It's All in the Game

It's All in the Game

von Lynne Fox

Flexibler Einband
498 Seiten
2019 M-Y Books ltd
ISBN 978-1-912875-42-9

4.99 EUR
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Kurztext / Annotation
Annalee Theakston likes to play games; deadly games. It's of no matter how many years it takes or who gets hurt along the way; what counts is the intellectual challenge; the ability to hide evil under the veneer of respectability.
A young, beautiful and extremely intelligent woman Annalee's friendly exterior masks the coldness in her heart.
People like her are everywhere.



S t Joseph's Psychiatric Hospital stands imposingly on the crest of a hill, looking down on the town of Endover like a medieval fortification only instead of keeping marauders out it incarcerates the region's 'undesirables' under the auspices of the 'caring profession'.

My sojourn under its roof was occasioned by a car accident, entirely my own fault for which I paid dearly; broken ribs, broken collar bone but more worryingly, severe head trauma. Put into a medically induced coma for several weeks I was, when considered physically stable, transferred from the General Hospital to St Joseph's for assessment; not just due to the accident but due to my actions and behaviour prior to it, which gave the police and the psychiatric profession reason for concern.

Dr Metcalfe seemed to think he had a need to rid me of my delusions and paranoia but I was well aware that I was neither deluded nor paranoid. I'd known exactly what I was doing but I also knew if I was ever to be discharged I had to play their game. That was OK though; I'm good at playing games.

Seeking revenge on DCI Munroe had become a game, albeit a deadly one. When I was younger I'd dreamt up various ways of killing him, fantasising as to time and place but later I realised that wouldn't be much of a game; it would all be over too soon. I'm not into physical torture although I understand some people find it quite stimulating but no, it isn't for me, at least, not for the present; I lean more toward inflicting emotional pain, the sort that can last for years; that way I get the pleasure of observing my handiwork for longer.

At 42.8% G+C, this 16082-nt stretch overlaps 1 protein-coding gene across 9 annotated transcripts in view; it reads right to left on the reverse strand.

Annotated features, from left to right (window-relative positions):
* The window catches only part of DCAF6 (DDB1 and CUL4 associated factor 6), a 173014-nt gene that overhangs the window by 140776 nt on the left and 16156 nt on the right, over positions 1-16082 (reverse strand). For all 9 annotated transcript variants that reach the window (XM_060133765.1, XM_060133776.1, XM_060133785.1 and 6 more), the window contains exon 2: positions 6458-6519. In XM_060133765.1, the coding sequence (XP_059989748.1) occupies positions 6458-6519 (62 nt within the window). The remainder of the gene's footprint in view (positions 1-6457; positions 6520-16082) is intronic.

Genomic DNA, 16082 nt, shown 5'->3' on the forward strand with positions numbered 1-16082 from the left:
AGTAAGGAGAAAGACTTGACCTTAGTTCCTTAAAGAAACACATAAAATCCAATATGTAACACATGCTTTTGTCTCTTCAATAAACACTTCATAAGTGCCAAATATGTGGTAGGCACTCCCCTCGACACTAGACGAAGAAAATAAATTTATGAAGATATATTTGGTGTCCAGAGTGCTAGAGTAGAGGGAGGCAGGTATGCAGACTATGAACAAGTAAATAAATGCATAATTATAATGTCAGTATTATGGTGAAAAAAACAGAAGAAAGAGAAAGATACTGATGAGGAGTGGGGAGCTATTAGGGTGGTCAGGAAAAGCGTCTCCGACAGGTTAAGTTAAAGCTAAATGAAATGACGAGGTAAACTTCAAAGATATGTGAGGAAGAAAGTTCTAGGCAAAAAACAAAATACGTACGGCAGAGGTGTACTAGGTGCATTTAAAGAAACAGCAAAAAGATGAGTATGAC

What was Munroe's offence? He ignored me and that I will not countenance.

I'd been nine years old when my brother, Matt's fiancée, Addie Baxter had tragically drowned in what the police initially considered suspicious circumstances. They were quite right, of course although I hadn't actually pushed her in or held her down; I was only nine after all but I had manipulated her into taking a swim in what I knew was a dangerous part of the river. Looking back I'm quite proud of my young self.

Of course nobody was aware of my r ô le in Addie's demise, the police attention focussed entirely on my brother. I couldn't have that; the whole point of getting rid of Addie was to have Matt to myself again so I tried to speak up for him.

Munroe was only a Detective Sergeant, at the beginning of his career, when he'd entered our house that day at the start of his investigations into Addie's death. What was it he'd said, as my mother pulled me out of the room at his request, as I'd tried to defend Matt?

'This is not the place for little girls with wild imaginations. They're merely an irritation.'

Well, I'd shown him just how much of an 'irritation' I could be and I wasn't finished with him yet.

Personally, I blame my parents for everything.

I'd learnt at a very early age that I was an unwanted addition to my family. Six years old, sitting on the stairs at home, I'd secretly watched and listened to my parents in the lounge; even today the image is so sharp it threatens to cut into my psyche like the razor blade cuts I hide under my sleeve.

'If you'd had the snip when I asked you to, she would never have happened. You're so bloody selfish!' Dropping heavily onto the sofa, my mother almost spills red wine on the carpet.

Calmly my father replies, 'It wasn't all my fault; it does take two to tango you know.'

'Don't be so damn facetious; if you'd done as I asked we wouldn't be in this position now. I mean, it's ridiculous; Matt's nearly twenty one with a six year old sister who hangs onto him like some sort of limpet.'

'Matt doesn't seem to mind,' my father replies reasonably.

'Well he should! It's not healthy.' My mother takes another gulp of wine. 'And another thing, there's something not normal a

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